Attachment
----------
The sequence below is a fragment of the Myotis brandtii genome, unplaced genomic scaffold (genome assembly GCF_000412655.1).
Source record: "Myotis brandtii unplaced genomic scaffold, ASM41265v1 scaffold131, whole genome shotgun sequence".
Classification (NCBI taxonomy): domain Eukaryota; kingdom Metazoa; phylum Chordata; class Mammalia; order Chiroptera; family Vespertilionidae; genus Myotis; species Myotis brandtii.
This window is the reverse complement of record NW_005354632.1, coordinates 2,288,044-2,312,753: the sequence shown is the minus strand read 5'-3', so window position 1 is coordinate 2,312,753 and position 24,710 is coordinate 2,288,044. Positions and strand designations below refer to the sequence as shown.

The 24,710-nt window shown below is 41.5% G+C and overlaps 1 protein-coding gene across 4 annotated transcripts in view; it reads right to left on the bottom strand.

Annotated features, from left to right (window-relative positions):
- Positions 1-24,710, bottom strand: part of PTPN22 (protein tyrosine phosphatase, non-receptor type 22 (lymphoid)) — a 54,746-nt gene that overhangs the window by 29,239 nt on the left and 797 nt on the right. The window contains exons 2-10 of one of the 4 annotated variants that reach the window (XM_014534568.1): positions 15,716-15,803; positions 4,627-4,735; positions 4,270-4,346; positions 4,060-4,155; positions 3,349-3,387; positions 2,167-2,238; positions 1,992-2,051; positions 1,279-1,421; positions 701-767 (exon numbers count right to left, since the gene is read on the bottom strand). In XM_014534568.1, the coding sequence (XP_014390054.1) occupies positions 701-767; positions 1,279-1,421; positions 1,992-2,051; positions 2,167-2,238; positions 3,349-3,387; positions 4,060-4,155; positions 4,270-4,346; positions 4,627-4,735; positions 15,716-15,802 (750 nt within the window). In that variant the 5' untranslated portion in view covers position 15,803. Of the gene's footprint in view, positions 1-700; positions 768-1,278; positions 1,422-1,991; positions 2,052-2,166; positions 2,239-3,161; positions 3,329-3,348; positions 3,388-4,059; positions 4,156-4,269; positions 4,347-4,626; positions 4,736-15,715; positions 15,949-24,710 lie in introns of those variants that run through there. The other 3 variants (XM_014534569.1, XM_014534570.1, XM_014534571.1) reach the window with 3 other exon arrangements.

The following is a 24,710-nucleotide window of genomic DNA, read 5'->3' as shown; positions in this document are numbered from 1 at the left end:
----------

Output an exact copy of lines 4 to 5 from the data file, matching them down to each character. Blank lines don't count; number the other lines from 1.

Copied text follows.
This window is the reverse complement of record NW_005354632.1, coordinates 2,288,044-2,312,753: the sequence shown is the minus strand read 5'-3', so window position 1 is coordinate 2,312,753 and position 24,710 is coordinate 2,288,044. Positions and strand designations below refer to the sequence as shown.

The 24,710-nt window shown below is 41.5% G+C and overlaps 1 protein-coding gene across 4 annotated transcripts in view; it reads right to left on the bottom strand.